Loujain Dreams of Sunflowers by Uma Mishra-Newbery and Lina al-Hathloul (Penguin Random House) A beautifully told and illustrated (by Rebecca Green) children’s book that is inspired by the Saudi women’s rights activist Loujain al Hathloul. In our recent podcast her sister Lina said this about the book: “It’s difficult to explain to a child what we’re doing, and what Loujain was doing and what she is fighting for. And we decided to make it more magical, clear and simple. So the story is about a little girl named Loujain who lives in a world where only men can fly to a colourful world. But she questions when she sees her father. She always asks him why he can and she cannot, with her classmates as well, to the day where her father accepts that she wears her wings and goes to see the colourful worlds….A book is something that will last generations and I wanted to make sure that she’s not forgotten, and that her story lives throughout different generations.” Lina’s podcast Testament of Courage is here.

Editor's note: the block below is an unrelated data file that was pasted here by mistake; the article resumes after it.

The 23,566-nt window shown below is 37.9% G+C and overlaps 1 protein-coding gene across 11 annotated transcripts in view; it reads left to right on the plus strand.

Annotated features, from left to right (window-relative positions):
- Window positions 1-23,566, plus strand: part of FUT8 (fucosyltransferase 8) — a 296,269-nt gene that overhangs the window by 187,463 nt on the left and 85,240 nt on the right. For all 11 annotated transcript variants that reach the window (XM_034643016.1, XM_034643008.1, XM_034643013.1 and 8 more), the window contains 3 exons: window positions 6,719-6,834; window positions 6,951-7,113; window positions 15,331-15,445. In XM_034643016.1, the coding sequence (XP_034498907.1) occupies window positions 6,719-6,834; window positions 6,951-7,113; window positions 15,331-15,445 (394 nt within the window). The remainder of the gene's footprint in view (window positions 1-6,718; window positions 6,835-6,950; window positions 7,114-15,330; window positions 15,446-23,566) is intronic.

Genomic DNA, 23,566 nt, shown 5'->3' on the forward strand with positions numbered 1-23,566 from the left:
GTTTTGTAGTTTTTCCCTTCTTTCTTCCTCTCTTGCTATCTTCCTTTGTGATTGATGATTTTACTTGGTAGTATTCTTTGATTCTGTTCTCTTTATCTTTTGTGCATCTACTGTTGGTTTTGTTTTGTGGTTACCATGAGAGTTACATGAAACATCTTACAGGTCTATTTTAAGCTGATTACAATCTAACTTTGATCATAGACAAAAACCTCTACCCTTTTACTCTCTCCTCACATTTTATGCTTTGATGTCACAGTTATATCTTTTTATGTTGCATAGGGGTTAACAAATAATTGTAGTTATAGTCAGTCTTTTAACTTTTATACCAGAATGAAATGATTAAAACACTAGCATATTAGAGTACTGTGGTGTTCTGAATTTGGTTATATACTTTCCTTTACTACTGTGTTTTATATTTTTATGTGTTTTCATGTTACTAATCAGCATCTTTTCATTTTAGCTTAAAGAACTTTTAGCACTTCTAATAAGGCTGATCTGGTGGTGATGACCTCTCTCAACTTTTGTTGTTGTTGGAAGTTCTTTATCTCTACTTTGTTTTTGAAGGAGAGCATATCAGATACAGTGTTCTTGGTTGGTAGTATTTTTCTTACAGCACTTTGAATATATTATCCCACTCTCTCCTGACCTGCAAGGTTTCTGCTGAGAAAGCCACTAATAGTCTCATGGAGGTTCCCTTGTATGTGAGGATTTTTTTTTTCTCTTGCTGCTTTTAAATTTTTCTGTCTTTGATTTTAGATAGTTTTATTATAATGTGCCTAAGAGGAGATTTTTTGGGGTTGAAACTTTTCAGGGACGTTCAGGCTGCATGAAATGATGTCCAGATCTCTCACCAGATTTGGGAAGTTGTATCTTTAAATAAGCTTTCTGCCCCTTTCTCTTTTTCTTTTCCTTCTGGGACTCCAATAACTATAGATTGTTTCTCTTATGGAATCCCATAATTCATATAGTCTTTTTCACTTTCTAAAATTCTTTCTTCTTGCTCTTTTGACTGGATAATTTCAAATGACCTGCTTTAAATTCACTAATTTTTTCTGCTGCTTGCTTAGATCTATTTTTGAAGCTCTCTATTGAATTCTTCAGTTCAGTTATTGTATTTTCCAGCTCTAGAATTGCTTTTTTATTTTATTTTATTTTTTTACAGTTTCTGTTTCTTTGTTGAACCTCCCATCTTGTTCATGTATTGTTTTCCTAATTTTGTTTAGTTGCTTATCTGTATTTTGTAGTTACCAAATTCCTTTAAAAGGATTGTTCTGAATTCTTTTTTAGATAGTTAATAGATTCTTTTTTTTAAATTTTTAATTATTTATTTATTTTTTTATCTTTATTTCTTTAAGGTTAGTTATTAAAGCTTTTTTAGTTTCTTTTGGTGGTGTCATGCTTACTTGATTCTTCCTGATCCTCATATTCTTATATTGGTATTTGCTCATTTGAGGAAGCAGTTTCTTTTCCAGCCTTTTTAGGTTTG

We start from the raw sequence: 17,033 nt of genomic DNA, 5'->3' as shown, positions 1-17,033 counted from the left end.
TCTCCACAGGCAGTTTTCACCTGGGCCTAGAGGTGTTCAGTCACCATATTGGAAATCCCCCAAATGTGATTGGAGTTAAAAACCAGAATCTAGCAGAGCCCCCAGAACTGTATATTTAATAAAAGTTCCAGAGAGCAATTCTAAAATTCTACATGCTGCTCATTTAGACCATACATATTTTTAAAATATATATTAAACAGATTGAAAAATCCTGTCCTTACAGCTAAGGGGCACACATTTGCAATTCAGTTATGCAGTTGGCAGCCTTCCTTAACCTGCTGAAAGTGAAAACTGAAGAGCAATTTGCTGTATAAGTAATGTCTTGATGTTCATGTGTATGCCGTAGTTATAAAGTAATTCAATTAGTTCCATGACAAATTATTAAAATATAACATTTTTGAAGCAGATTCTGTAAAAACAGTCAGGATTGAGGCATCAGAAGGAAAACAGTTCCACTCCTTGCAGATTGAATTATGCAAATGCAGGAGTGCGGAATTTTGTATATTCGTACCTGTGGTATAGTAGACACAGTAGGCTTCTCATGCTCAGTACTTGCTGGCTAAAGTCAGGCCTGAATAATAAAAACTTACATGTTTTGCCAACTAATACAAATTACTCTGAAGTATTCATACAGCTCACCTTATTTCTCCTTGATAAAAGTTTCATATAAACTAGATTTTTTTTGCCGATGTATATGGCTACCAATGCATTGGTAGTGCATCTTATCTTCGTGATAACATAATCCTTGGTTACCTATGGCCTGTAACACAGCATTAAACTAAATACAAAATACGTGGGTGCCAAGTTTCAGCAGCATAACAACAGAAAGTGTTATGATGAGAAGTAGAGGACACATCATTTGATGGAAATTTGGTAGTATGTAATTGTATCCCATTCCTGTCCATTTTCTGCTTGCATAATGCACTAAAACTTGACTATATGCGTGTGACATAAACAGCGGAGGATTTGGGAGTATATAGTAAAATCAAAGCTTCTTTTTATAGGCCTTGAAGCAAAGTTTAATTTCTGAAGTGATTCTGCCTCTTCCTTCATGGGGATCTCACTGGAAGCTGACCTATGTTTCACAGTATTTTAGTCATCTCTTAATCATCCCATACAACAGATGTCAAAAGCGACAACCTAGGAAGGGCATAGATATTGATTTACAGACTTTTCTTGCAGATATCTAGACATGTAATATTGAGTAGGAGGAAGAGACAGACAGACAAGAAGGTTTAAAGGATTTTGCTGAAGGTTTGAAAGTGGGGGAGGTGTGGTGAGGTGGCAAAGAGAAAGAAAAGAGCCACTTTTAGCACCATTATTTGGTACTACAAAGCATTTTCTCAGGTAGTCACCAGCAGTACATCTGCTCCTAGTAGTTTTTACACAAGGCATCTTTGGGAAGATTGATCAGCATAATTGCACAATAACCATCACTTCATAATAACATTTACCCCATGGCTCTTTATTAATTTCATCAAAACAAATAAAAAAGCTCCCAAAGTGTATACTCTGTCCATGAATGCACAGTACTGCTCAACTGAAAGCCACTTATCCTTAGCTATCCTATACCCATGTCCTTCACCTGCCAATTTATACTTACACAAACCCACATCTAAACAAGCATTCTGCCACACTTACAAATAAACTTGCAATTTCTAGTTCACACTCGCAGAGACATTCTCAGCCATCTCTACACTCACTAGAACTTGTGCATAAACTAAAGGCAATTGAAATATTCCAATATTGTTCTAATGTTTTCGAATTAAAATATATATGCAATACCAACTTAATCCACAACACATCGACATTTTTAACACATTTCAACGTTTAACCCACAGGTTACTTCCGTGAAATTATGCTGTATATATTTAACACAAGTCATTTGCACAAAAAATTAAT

Socio-political order and security in the Arab World by Andreas Krieg (Palgrave Macmillan) His book explores and explains the crucial distinctions between liberalisation and democratisation and the importance of those distinctions when considering Middle East governance and Western hypocrisy in our dealings with authoritarian regimes. As he said in our recent AD podcast “Because we don’t care about what the UAE or Saudi do in the Middle East, we don’t care what they do to dissidents, we don’t care whether they kill journalists, we don’t care whether they commit war crimes or they use mercenaries, they infringe on all aspects of the liberal order on a constant basis. But because most people don’t really think there is an issue with that and also because the British government doesn’t seem to think there is an issue with that, business, obviously, takes its course.” You can find Andreas’ podcast here.